What’s the deal with Tacos anyway?

But anyway… looking back at the weekend I have to say that the initial feeling of boredom become overcome with a “it’s not so bad” attitude and ultimately, “this is a pretty good event.”

I certainly enjoyed the Miata’s racing and winning. This was the major difference comparing it to PWC event earlier in the year where the MX-5’s qualified well but faltered during the races.

So congrats to Freedom Autosport! And to the other Miata teams that didn’t do so well but put on a great show nonetheless…

Interesting that the headsets we used were Made in Australia!

And best of all every night the LRP Cafe took care of the workers with a tasty meal. So thank you Skip Barber for that!

Mazda Badge Engineering or… Original Equipment Manufacturing (OEM)

Leaving the restaurant after celebrating my dad’s birthday my sister noticed a new Fiat 124 Spider in the parking lot and commented: “Hey, that’s a nice Miata!”

Funny that…

I explained the concept of Fiata to her and thought it would be an excellent topic to research and share in this blog. I like Mazda’s. I like their badge engineering efforts with other major companies. And having lived in Australia, New Zealand and Southeast Asia I’ve been exposed to some of their other popular OEM agreements with Ford primarily, but also Suzuki, Nissan and most currently Toyota.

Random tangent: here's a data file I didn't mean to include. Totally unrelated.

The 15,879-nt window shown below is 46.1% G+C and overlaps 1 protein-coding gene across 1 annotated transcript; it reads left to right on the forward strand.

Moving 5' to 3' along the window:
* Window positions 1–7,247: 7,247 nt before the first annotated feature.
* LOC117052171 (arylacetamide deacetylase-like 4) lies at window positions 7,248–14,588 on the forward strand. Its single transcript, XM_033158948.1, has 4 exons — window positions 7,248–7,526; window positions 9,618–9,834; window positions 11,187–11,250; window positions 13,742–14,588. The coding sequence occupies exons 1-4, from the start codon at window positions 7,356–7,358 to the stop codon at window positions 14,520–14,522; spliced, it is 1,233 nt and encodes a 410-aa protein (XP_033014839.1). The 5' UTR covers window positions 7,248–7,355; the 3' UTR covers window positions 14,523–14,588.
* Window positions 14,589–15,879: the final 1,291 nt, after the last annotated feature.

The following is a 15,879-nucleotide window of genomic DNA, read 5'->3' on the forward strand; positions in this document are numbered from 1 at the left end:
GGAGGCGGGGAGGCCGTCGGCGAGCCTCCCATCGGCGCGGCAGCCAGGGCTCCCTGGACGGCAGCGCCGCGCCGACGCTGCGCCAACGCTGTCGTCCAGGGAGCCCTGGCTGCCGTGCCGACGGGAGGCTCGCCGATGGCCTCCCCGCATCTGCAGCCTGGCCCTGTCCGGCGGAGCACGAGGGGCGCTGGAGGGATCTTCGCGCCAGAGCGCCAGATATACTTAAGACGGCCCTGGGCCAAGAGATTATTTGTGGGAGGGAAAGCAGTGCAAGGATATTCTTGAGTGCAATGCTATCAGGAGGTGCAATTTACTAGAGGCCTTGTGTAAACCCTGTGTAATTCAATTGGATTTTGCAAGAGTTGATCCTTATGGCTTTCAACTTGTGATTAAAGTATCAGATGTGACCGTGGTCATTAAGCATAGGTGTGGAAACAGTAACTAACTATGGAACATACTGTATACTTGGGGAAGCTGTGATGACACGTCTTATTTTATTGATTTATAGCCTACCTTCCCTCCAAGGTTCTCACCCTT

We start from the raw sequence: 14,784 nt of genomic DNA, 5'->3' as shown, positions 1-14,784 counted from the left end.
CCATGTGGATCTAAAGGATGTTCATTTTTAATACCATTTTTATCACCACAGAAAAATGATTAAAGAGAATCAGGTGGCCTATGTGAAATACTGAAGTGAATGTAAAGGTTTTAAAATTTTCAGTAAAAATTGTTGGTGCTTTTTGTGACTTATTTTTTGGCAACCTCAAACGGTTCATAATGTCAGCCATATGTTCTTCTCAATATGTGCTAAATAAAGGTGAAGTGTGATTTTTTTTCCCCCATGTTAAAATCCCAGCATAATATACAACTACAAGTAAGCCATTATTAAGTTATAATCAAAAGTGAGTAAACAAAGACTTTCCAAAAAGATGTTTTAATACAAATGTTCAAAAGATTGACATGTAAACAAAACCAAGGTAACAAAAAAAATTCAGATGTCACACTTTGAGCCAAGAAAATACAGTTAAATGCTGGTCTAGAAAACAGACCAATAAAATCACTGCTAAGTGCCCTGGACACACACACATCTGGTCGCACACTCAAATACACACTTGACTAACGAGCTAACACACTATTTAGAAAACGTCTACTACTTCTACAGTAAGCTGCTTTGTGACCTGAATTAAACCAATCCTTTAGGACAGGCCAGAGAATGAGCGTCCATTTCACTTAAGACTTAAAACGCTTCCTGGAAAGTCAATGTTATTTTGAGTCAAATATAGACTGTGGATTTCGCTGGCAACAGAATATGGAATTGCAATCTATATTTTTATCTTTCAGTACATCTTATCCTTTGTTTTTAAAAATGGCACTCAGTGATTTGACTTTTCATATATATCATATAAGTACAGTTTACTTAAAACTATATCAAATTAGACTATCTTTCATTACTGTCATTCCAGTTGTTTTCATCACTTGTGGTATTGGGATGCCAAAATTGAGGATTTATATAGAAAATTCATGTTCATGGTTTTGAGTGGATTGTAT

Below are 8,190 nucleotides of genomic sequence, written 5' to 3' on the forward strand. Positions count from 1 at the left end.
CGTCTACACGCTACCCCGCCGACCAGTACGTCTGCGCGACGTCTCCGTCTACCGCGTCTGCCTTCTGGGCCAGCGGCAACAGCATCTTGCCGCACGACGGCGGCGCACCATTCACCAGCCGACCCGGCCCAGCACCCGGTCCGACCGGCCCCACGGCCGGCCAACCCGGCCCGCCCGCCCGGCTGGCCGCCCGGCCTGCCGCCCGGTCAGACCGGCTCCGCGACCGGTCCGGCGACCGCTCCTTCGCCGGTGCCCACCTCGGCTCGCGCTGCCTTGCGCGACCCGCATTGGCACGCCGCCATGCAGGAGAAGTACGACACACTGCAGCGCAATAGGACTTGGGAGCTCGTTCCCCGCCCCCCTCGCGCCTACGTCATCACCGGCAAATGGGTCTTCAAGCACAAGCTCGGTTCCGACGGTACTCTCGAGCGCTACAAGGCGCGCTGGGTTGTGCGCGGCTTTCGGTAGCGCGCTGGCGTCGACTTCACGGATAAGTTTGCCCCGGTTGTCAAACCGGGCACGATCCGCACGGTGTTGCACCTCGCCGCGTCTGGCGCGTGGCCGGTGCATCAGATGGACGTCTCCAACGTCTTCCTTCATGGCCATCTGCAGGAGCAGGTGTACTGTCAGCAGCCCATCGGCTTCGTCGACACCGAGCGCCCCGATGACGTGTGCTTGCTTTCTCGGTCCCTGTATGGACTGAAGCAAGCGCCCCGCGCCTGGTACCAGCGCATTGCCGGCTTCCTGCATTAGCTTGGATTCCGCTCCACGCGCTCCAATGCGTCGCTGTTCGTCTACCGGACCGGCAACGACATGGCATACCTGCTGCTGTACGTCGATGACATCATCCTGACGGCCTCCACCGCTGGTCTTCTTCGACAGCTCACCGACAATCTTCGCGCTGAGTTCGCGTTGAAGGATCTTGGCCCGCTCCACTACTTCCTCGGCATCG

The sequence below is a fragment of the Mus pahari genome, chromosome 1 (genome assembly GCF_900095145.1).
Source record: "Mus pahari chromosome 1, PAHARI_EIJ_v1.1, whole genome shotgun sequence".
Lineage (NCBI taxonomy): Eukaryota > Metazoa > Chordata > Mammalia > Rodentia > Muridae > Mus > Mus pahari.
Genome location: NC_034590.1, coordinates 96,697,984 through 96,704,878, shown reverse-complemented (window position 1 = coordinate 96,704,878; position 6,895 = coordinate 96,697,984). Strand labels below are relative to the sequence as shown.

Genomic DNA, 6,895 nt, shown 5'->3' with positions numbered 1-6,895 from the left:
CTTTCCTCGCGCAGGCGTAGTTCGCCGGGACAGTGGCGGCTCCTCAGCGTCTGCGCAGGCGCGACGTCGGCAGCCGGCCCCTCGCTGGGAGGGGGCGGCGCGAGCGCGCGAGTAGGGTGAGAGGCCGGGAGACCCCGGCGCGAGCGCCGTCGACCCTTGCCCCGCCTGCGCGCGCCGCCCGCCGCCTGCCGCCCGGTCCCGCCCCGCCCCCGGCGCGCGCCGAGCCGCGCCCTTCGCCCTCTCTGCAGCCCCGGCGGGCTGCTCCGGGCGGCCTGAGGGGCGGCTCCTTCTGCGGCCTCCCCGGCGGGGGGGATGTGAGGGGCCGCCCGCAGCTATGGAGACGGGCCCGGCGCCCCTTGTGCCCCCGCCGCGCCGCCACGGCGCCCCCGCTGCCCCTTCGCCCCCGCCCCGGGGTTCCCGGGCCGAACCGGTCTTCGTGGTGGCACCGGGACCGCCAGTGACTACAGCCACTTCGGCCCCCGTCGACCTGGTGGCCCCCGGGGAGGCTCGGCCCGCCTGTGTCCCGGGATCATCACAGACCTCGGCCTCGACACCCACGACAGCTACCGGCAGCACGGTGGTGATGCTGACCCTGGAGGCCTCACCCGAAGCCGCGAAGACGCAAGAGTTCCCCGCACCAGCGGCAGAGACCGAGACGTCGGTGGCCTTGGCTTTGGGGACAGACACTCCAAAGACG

So here’s my attempt at explaining some of the “shared” platforms between Mazda and others.


Mazda & Fiat

Mazda Roadster / Mazda MX-5 – Fiat 124 Spider / Abarth 124 Spider

This is my favorite tie up because obviously the MX-5 started my relationship with Mazda and at some point I would love to buy a Fiat just for variety’s sake.


Mazda & Ford

Mazda BT-50 – Mazda B-series – Ford Ranger

Mazda Tribute – Ford Escape

I almost bought a Ford Escape once to replace our family’s aging Ford Explorer. Tribute would have been an option before I decided to focus my search on CX-7 & CX-5

Ford owned a big chunk of Mazda so there were lots of badge engineered vehicles. They go so far back I can’t even find pretty pictures to display here, so I’ll just list them all:

  • Ford Escape – Mazda Tribute